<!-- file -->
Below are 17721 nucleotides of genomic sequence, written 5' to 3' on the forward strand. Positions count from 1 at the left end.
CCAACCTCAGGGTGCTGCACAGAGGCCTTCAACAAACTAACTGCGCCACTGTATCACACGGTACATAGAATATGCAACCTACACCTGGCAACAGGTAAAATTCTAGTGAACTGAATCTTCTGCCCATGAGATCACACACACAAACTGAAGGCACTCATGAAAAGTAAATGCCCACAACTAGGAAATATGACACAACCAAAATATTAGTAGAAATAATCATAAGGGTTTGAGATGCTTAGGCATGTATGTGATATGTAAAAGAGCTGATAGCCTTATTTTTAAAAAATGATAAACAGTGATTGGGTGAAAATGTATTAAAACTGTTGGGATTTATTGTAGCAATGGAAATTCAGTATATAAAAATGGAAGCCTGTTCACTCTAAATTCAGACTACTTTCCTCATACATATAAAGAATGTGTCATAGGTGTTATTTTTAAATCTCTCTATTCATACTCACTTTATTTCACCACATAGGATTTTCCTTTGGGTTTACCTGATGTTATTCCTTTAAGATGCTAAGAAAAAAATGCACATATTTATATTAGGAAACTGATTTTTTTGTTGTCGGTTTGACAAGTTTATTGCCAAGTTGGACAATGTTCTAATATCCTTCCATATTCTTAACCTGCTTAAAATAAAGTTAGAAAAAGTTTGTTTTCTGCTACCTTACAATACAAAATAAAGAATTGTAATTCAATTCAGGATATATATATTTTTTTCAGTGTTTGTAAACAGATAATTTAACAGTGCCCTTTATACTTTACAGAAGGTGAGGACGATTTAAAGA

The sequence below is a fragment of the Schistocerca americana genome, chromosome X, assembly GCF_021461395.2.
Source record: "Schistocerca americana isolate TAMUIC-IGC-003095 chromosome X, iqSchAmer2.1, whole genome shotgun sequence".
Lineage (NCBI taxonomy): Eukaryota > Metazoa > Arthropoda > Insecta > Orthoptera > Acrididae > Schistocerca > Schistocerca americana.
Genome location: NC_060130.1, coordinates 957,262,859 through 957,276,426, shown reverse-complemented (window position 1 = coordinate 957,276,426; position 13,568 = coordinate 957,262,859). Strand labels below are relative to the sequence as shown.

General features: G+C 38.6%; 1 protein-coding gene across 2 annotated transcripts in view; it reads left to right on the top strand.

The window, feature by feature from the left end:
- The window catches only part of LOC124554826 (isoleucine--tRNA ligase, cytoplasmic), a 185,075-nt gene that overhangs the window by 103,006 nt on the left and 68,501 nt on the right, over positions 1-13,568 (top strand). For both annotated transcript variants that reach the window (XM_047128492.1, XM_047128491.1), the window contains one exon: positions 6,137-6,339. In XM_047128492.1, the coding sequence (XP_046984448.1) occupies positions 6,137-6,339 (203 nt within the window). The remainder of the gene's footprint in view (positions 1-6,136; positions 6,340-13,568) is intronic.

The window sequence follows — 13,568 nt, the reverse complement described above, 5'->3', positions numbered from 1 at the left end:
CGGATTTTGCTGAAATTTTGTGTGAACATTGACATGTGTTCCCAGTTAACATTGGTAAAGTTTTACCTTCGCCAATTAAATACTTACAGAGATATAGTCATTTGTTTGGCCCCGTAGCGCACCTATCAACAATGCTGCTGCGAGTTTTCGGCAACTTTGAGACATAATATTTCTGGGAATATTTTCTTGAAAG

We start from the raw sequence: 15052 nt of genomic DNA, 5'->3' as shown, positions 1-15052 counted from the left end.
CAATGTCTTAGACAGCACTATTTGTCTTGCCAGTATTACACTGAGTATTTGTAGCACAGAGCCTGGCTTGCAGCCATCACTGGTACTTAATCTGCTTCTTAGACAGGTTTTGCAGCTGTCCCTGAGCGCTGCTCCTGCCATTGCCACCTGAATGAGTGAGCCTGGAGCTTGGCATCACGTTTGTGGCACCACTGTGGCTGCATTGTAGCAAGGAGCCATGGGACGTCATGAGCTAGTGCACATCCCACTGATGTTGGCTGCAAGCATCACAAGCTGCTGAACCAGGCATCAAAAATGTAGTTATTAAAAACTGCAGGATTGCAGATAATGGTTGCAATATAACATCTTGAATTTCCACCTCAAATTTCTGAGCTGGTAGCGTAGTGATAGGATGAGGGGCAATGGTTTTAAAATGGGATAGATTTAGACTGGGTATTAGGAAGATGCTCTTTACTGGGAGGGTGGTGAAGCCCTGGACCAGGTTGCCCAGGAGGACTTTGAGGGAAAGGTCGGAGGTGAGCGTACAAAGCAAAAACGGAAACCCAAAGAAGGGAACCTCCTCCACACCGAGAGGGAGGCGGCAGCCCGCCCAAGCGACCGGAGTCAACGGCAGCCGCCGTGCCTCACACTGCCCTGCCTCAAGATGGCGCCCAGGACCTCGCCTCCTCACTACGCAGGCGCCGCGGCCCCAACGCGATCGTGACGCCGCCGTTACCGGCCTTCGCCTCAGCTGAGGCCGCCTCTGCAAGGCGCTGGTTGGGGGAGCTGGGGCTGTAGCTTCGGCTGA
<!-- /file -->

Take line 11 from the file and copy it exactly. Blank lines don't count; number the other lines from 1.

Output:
CGGATTTTGCTGAAATTTTGTGTGAACATTGACATGTGTTCCCAGTTAACATTGGTAAAGTTTTACCTTCGCCAATTAAATACTTACAGAGATATAGTCATTTGTTTGGCCCCGTAGCGCACCTATCAACAATGCTGCTGCGAGTTTTCGGCAACTTTGAGACATAATATTTCTGGGAATATTTTCTTGAAAG